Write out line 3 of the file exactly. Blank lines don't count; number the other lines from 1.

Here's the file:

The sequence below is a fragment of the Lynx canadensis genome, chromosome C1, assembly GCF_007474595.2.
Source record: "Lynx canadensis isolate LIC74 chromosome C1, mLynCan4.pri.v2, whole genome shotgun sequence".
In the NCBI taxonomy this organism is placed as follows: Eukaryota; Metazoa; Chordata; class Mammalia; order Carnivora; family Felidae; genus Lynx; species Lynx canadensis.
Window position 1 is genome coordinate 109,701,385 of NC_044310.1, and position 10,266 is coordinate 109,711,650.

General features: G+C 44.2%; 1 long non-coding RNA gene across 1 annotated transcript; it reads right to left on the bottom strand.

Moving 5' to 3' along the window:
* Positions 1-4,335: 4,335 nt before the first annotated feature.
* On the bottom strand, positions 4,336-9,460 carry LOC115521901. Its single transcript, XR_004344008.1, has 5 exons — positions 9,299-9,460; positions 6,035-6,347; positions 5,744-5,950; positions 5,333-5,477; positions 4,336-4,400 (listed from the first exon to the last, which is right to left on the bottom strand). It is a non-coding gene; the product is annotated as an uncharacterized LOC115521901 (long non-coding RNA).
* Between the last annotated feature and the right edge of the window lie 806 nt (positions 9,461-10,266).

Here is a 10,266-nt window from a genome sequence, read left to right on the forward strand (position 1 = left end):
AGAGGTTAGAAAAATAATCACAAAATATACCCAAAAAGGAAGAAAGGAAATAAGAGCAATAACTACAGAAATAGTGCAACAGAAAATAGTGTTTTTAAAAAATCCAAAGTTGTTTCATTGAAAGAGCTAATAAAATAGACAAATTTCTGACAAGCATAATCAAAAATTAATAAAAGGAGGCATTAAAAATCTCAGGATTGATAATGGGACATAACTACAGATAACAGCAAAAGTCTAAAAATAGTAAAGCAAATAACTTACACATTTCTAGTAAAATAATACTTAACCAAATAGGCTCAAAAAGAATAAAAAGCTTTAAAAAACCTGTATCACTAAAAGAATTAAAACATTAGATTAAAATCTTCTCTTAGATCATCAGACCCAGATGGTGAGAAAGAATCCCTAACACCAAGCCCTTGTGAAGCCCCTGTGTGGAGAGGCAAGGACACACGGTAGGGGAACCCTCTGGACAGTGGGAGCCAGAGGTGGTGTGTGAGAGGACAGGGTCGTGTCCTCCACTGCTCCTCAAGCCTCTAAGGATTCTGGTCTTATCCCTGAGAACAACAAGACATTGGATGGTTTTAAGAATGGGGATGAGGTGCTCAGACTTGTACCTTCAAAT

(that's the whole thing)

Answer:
In the NCBI taxonomy this organism is placed as follows: Eukaryota; Metazoa; Chordata; class Mammalia; order Carnivora; family Felidae; genus Lynx; species Lynx canadensis.